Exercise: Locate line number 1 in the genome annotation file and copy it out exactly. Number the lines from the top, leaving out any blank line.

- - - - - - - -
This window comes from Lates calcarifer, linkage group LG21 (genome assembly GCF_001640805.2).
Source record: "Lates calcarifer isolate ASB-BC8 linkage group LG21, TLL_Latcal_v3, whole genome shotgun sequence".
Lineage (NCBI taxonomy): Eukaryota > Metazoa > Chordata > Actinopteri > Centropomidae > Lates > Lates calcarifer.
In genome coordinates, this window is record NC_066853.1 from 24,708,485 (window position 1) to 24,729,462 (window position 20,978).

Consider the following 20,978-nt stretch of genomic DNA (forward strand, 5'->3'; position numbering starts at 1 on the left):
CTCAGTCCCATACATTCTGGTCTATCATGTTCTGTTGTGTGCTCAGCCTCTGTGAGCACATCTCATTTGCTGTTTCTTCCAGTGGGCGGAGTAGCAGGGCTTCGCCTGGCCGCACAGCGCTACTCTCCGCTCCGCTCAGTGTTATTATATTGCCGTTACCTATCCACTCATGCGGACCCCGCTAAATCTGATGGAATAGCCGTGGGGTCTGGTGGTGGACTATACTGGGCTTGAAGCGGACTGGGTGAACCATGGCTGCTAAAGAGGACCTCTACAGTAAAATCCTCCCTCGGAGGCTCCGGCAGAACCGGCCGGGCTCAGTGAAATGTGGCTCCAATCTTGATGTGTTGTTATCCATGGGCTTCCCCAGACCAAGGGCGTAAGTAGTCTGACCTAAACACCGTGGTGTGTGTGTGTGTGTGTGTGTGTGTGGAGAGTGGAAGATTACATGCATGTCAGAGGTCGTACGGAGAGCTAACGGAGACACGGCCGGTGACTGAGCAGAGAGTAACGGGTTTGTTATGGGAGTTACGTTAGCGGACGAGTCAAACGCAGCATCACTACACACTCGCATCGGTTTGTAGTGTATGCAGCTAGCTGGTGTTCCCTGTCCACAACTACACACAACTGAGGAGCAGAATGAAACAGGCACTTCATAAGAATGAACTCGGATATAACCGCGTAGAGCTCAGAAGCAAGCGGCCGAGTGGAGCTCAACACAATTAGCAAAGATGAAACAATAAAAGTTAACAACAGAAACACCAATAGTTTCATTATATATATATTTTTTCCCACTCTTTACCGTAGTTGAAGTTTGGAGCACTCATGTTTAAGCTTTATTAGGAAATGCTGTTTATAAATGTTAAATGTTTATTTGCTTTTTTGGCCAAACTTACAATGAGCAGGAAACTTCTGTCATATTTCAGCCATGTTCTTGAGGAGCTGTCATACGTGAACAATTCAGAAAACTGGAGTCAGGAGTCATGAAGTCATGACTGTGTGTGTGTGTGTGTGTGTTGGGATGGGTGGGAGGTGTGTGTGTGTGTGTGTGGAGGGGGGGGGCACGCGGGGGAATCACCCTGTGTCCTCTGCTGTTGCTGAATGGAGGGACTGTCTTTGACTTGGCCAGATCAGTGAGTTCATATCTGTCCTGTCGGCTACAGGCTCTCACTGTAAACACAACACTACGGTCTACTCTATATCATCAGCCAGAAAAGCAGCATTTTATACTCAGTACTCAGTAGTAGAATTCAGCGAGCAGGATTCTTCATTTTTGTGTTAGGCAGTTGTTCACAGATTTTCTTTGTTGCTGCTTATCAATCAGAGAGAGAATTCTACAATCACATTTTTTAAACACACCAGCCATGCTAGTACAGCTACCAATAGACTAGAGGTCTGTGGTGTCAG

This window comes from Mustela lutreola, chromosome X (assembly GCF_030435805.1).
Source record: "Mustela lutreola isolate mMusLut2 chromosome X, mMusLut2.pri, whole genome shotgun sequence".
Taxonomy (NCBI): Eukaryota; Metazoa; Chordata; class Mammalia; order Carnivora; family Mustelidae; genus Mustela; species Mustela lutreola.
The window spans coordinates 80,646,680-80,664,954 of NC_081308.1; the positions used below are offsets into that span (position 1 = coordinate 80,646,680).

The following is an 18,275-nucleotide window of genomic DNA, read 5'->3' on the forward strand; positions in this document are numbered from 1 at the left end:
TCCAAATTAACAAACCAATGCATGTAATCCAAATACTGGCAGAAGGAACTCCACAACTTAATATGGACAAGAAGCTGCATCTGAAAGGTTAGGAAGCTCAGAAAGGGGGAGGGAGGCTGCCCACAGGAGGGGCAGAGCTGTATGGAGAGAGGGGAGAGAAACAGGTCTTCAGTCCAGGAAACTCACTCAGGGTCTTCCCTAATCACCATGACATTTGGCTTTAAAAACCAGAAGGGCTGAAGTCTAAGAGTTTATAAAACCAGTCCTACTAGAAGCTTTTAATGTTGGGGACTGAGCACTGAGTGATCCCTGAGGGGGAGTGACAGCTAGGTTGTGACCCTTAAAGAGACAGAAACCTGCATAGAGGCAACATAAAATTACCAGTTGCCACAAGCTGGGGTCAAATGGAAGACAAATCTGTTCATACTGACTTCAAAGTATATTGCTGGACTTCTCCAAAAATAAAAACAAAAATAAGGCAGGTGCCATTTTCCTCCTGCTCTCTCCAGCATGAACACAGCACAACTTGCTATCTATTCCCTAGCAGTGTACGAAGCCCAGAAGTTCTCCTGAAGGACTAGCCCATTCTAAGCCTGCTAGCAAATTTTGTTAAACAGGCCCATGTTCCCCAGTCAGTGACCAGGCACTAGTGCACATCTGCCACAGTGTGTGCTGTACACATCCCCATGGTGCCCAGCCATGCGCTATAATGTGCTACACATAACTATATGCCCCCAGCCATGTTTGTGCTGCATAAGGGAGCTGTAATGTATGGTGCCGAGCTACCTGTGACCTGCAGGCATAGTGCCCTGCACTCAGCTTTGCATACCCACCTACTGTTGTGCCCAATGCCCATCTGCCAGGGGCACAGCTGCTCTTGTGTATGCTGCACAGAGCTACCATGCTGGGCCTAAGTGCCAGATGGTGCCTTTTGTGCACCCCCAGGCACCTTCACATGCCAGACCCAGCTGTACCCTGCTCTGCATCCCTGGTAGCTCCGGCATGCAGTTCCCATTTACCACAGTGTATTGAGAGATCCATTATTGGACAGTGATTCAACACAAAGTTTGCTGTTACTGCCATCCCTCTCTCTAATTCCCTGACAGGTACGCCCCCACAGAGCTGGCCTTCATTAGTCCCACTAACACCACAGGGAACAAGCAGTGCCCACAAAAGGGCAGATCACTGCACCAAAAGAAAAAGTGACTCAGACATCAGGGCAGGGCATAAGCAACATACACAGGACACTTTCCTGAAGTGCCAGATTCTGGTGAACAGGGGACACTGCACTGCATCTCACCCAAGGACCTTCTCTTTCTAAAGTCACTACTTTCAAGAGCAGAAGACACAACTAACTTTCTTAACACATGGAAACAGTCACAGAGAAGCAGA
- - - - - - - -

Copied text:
This window comes from Lates calcarifer, linkage group LG21 (genome assembly GCF_001640805.2).